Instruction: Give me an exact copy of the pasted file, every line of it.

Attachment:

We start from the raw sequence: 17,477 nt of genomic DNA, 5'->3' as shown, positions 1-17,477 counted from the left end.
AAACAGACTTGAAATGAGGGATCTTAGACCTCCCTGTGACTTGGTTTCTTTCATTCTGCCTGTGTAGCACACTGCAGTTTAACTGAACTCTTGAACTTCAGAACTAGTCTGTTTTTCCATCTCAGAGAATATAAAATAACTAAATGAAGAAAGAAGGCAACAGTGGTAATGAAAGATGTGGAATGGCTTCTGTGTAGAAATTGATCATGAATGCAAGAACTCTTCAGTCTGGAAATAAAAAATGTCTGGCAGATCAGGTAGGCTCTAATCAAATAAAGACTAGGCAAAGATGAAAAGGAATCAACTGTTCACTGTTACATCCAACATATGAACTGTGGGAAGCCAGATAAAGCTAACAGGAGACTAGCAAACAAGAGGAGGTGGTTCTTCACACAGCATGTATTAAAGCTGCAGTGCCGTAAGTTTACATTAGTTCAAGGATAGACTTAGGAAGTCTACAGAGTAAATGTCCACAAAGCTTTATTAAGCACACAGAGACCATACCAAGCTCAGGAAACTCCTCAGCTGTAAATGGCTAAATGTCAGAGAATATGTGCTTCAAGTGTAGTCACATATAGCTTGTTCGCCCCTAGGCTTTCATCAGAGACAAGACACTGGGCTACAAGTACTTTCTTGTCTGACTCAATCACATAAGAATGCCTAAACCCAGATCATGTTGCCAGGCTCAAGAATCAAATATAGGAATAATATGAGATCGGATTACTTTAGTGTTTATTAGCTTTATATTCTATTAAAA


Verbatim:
We start from the raw sequence: 17,477 nt of genomic DNA, 5'->3' as shown, positions 1-17,477 counted from the left end.
AAACAGACTTGAAATGAGGGATCTTAGACCTCCCTGTGACTTGGTTTCTTTCATTCTGCCTGTGTAGCACACTGCAGTTTAACTGAACTCTTGAACTTCAGAACTAGTCTGTTTTTCCATCTCAGAGAATATAAAATAACTAAATGAAGAAAGAAGGCAACAGTGGTAATGAAAGATGTGGAATGGCTTCTGTGTAGAAATTGATCATGAATGCAAGAACTCTTCAGTCTGGAAATAAAAAATGTCTGGCAGATCAGGTAGGCTCTAATCAAATAAAGACTAGGCAAAGATGAAAAGGAATCAACTGTTCACTGTTACATCCAACATATGAACTGTGGGAAGCCAGATAAAGCTAACAGGAGACTAGCAAACAAGAGGAGGTGGTTCTTCACACAGCATGTATTAAAGCTGCAGTGCCGTAAGTTTACATTAGTTCAAGGATAGACTTAGGAAGTCTACAGAGTAAATGTCCACAAAGCTTTATTAAGCACACAGAGACCATACCAAGCTCAGGAAACTCCTCAGCTGTAAATGGCTAAATGTCAGAGAATATGTGCTTCAAGTGTAGTCACATATAGCTTGTTCGCCCCTAGGCTTTCATCAGAGACAAGACACTGGGCTACAAGTACTTTCTTGTCTGACTCAATCACATAAGAATGCCTAAACCCAGATCATGTTGCCAGGCTCAAGAATCAAATATAGGAATAATATGAGATCGGATTACTTTAGTGTTTATTAGCTTTATATTCTATTAAAA